Pineapples add flavour to farmer’s life
By Andrew Mibei
| Jan 10th 2015 | 2 min read
Kericho, Kenya: After high school, Solomon Kemboi, could not join college immediately because he had to allow his other siblings a chance to finish their studies. The wait proved too long and he got married along the way. From then on, life took a different turn.
“I had a small family to provide for and I had to get a source of income. My parents allocated to me a section of the family land where I started growing maize and beans among other crops,” Kemboi who hails from Ng’oina village, Kericho County tells Smart Harvest.
For sometime, things were fine and he was able to feed his young family. But after some years, the income from the one acre piece was not sufficient as his family had grown.
To survive, he had to explore other options.
“We already had two kids and life was becoming tough with each passing day. I decided to give pineapples a try,” he says.
Kemboi got the first suckers from his in-laws who had been farming the pineapples for some time. He says his father-in-law offered him 6,000 suckers to start off. In 2013, he planted the suckers in three quarters of an acre.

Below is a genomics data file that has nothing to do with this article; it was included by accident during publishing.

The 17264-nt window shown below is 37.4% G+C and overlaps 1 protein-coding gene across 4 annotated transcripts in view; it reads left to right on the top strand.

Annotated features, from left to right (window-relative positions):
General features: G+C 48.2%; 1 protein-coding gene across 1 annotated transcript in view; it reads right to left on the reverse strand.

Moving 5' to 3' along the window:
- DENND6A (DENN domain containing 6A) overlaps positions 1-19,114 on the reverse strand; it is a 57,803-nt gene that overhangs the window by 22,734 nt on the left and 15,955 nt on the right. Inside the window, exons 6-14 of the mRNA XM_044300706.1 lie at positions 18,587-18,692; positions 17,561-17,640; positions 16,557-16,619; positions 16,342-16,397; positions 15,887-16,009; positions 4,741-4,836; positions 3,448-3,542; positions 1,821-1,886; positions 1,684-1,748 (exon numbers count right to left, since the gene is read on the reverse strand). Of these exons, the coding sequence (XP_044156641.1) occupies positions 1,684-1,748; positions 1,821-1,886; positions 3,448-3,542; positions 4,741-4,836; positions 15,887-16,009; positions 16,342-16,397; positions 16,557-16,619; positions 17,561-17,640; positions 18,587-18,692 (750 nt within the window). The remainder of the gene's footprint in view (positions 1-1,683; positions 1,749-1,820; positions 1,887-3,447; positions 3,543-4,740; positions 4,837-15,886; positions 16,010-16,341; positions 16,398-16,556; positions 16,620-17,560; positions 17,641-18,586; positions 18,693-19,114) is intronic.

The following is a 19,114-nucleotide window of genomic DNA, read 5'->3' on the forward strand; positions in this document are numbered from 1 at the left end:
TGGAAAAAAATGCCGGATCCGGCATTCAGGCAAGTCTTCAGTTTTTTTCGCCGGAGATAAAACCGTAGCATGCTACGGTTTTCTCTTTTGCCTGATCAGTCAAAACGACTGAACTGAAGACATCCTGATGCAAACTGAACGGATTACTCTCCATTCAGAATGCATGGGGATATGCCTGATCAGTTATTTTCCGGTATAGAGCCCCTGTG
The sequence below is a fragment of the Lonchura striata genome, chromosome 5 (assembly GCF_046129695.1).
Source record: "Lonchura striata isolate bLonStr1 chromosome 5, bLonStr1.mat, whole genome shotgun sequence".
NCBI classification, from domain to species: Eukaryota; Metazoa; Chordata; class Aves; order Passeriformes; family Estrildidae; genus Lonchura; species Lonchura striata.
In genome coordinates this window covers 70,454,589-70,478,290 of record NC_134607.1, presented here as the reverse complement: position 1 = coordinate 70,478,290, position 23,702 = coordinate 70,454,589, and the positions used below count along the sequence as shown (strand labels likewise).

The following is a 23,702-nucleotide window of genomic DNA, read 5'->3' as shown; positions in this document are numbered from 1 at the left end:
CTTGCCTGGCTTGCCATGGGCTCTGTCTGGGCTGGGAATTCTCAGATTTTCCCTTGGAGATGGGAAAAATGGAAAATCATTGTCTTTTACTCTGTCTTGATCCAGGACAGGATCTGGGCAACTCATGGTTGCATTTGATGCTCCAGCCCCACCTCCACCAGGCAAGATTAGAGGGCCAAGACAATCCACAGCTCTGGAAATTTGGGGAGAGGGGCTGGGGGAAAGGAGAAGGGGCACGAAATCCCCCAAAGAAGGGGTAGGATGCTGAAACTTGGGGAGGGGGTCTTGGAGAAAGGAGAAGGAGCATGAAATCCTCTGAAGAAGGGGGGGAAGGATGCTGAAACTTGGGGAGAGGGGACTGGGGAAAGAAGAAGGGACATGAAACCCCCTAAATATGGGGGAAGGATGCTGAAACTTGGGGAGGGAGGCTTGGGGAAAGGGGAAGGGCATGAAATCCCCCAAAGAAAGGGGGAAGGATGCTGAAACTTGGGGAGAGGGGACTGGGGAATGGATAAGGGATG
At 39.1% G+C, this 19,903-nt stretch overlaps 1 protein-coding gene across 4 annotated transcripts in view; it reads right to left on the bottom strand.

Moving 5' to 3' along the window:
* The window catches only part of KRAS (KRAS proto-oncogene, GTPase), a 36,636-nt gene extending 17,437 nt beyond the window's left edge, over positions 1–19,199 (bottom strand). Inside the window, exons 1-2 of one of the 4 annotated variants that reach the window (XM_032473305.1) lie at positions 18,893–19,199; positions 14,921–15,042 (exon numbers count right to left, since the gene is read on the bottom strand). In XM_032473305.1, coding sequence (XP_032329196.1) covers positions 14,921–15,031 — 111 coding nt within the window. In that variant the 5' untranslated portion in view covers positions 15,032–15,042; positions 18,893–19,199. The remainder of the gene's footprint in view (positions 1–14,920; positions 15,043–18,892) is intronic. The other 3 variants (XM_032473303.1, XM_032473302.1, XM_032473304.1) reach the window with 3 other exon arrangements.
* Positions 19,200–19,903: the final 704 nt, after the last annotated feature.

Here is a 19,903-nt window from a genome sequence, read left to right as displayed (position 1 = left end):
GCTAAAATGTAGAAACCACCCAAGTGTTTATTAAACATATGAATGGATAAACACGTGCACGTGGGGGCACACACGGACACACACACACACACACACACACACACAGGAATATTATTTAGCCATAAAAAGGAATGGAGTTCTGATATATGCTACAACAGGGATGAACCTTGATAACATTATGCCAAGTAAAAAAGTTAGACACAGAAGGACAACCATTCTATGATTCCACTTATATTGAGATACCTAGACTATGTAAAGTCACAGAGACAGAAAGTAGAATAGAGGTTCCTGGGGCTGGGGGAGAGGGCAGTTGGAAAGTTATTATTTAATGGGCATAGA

After a few months, the suckers had established well and Kemboi began reaping the rewards. Though he started as a desperate move to survive, he was shocked at the success.
From the beginning of 2014, Kemboi says he has been picking 600 to 700 fruits every two weeks that he sells for between Sh30 and Sh40 earning an average of Sh45,000 every month.
He makes Sh40,000 every month after deducting the cost of production and this gives him close to half a million every year.
He has a regular buyer who picks the fruits from his farm every two weeks.
Kemboi’s venture has stirred his neighbourhood and more people are getting interested in the crop. He has been selling suckers at Sh5 to many people who are slowly establishing their own fields.
Other than pineapples, he also keeps four friesian cows that produce an average of 15 litres each daily. Besides supplementing his income, the cows also give him enough manure that he adds to his pineapple field.
Thanks to his pineapples, Kemboi is back in school and is a second year Business Management student at Kabianga University. He is also able to educate his two children and fend for his family.
“Things have changed from the time I got my first harvest and I know it is a worthy venture,” he says proudly. His future plans are to buy a vehicle to help him transport the produce to the market and to lease a piece of land to grow more pineapples.
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